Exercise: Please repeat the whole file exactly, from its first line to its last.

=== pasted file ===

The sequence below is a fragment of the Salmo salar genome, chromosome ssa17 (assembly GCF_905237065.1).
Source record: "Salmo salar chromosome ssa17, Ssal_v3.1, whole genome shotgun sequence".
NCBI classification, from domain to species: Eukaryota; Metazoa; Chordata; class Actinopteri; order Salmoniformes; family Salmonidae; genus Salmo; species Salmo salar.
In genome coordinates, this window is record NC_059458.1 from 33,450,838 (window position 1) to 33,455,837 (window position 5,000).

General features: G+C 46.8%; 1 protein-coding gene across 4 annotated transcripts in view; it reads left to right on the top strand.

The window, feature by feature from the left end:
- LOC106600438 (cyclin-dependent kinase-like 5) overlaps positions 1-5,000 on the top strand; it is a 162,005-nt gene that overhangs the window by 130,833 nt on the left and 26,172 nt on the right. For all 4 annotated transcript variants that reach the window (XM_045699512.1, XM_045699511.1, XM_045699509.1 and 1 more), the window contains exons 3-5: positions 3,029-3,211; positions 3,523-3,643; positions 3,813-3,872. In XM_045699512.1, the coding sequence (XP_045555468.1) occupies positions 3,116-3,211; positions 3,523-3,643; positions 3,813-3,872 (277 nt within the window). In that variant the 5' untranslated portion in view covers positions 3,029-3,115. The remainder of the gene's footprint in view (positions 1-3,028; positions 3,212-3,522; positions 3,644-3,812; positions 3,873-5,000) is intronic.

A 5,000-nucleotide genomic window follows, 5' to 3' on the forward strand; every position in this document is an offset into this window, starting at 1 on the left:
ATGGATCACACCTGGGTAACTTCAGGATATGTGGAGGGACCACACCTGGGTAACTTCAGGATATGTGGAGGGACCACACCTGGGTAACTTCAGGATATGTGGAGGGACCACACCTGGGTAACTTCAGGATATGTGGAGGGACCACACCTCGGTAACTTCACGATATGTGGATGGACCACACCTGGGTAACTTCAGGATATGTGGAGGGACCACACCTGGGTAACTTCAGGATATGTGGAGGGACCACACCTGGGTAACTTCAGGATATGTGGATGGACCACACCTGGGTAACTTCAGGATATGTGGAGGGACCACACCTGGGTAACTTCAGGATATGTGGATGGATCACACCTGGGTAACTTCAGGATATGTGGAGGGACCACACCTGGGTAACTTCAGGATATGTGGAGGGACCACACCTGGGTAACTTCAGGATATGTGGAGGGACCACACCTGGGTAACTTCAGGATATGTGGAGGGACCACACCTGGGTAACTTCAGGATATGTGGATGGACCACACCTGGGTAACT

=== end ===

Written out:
The sequence below is a fragment of the Salmo salar genome, chromosome ssa17 (assembly GCF_905237065.1).
Source record: "Salmo salar chromosome ssa17, Ssal_v3.1, whole genome shotgun sequence".
NCBI classification, from domain to species: Eukaryota; Metazoa; Chordata; class Actinopteri; order Salmoniformes; family Salmonidae; genus Salmo; species Salmo salar.
In genome coordinates, this window is record NC_059458.1 from 33,450,838 (window position 1) to 33,455,837 (window position 5,000).

General features: G+C 46.8%; 1 protein-coding gene across 4 annotated transcripts in view; it reads left to right on the top strand.

The window, feature by feature from the left end:
- LOC106600438 (cyclin-dependent kinase-like 5) overlaps positions 1-5,000 on the top strand; it is a 162,005-nt gene that overhangs the window by 130,833 nt on the left and 26,172 nt on the right. For all 4 annotated transcript variants that reach the window (XM_045699512.1, XM_045699511.1, XM_045699509.1 and 1 more), the window contains exons 3-5: positions 3,029-3,211; positions 3,523-3,643; positions 3,813-3,872. In XM_045699512.1, the coding sequence (XP_045555468.1) occupies positions 3,116-3,211; positions 3,523-3,643; positions 3,813-3,872 (277 nt within the window). In that variant the 5' untranslated portion in view covers positions 3,029-3,115. The remainder of the gene's footprint in view (positions 1-3,028; positions 3,212-3,522; positions 3,644-3,812; positions 3,873-5,000) is intronic.

A 5,000-nucleotide genomic window follows, 5' to 3' on the forward strand; every position in this document is an offset into this window, starting at 1 on the left:
ATGGATCACACCTGGGTAACTTCAGGATATGTGGAGGGACCACACCTGGGTAACTTCAGGATATGTGGAGGGACCACACCTGGGTAACTTCAGGATATGTGGAGGGACCACACCTGGGTAACTTCAGGATATGTGGAGGGACCACACCTCGGTAACTTCACGATATGTGGATGGACCACACCTGGGTAACTTCAGGATATGTGGAGGGACCACACCTGGGTAACTTCAGGATATGTGGAGGGACCACACCTGGGTAACTTCAGGATATGTGGATGGACCACACCTGGGTAACTTCAGGATATGTGGAGGGACCACACCTGGGTAACTTCAGGATATGTGGATGGATCACACCTGGGTAACTTCAGGATATGTGGAGGGACCACACCTGGGTAACTTCAGGATATGTGGAGGGACCACACCTGGGTAACTTCAGGATATGTGGAGGGACCACACCTGGGTAACTTCAGGATATGTGGAGGGACCACACCTGGGTAACTTCAGGATATGTGGATGGACCACACCTGGGTAACT